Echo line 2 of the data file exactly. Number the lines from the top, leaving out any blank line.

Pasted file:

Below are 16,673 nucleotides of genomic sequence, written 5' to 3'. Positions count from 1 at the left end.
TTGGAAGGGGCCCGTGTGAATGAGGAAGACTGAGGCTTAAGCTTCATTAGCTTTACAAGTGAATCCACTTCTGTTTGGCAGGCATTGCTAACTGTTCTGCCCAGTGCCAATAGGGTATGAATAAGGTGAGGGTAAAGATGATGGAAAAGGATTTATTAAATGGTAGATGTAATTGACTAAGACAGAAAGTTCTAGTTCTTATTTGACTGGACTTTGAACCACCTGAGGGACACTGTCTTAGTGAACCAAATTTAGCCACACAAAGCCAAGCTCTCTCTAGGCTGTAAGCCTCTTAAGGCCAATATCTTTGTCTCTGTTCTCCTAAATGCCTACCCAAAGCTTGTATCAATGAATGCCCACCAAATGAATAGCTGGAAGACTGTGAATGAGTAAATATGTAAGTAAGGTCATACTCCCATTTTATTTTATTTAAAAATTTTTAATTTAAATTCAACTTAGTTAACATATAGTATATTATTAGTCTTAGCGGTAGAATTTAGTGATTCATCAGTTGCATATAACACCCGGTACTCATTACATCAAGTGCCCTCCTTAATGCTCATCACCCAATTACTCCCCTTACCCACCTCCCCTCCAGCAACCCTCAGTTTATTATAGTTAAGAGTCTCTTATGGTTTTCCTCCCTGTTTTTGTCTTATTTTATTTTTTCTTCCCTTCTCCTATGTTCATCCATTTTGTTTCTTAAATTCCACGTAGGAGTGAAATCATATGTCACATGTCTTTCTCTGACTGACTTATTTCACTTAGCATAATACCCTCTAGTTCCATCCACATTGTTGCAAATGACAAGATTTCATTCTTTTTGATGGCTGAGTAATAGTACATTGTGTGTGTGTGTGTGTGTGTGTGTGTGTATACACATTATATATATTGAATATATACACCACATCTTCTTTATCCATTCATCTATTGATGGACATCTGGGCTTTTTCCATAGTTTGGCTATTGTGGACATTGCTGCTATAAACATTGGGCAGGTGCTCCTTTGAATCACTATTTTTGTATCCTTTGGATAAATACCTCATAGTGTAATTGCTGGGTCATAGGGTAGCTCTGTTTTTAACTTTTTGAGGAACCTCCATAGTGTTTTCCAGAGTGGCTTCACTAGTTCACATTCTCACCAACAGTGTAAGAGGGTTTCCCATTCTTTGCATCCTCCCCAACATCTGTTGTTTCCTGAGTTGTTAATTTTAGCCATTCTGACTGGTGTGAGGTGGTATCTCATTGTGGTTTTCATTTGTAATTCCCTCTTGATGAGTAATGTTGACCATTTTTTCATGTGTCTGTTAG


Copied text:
TTGGAAGGGGCCCGTGTGAATGAGGAAGACTGAGGCTTAAGCTTCATTAGCTTTACAAGTGAATCCACTTCTGTTTGGCAGGCATTGCTAACTGTTCTGCCCAGTGCCAATAGGGTATGAATAAGGTGAGGGTAAAGATGATGGAAAAGGATTTATTAAATGGTAGATGTAATTGACTAAGACAGAAAGTTCTAGTTCTTATTTGACTGGACTTTGAACCACCTGAGGGACACTGTCTTAGTGAACCAAATTTAGCCACACAAAGCCAAGCTCTCTCTAGGCTGTAAGCCTCTTAAGGCCAATATCTTTGTCTCTGTTCTCCTAAATGCCTACCCAAAGCTTGTATCAATGAATGCCCACCAAATGAATAGCTGGAAGACTGTGAATGAGTAAATATGTAAGTAAGGTCATACTCCCATTTTATTTTATTTAAAAATTTTTAATTTAAATTCAACTTAGTTAACATATAGTATATTATTAGTCTTAGCGGTAGAATTTAGTGATTCATCAGTTGCATATAACACCCGGTACTCATTACATCAAGTGCCCTCCTTAATGCTCATCACCCAATTACTCCCCTTACCCACCTCCCCTCCAGCAACCCTCAGTTTATTATAGTTAAGAGTCTCTTATGGTTTTCCTCCCTGTTTTTGTCTTATTTTATTTTTTCTTCCCTTCTCCTATGTTCATCCATTTTGTTTCTTAAATTCCACGTAGGAGTGAAATCATATGTCACATGTCTTTCTCTGACTGACTTATTTCACTTAGCATAATACCCTCTAGTTCCATCCACATTGTTGCAAATGACAAGATTTCATTCTTTTTGATGGCTGAGTAATAGTACATTGTGTGTGTGTGTGTGTGTGTGTGTGTGTATACACATTATATATATTGAATATATACACCACATCTTCTTTATCCATTCATCTATTGATGGACATCTGGGCTTTTTCCATAGTTTGGCTATTGTGGACATTGCTGCTATAAACATTGGGCAGGTGCTCCTTTGAATCACTATTTTTGTATCCTTTGGATAAATACCTCATAGTGTAATTGCTGGGTCATAGGGTAGCTCTGTTTTTAACTTTTTGAGGAACCTCCATAGTGTTTTCCAGAGTGGCTTCACTAGTTCACATTCTCACCAACAGTGTAAGAGGGTTTCCCATTCTTTGCATCCTCCCCAACATCTGTTGTTTCCTGAGTTGTTAATTTTAGCCATTCTGACTGGTGTGAGGTGGTATCTCATTGTGGTTTTCATTTGTAATTCCCTCTTGATGAGTAATGTTGACCATTTTTTCATGTGTCTGTTAG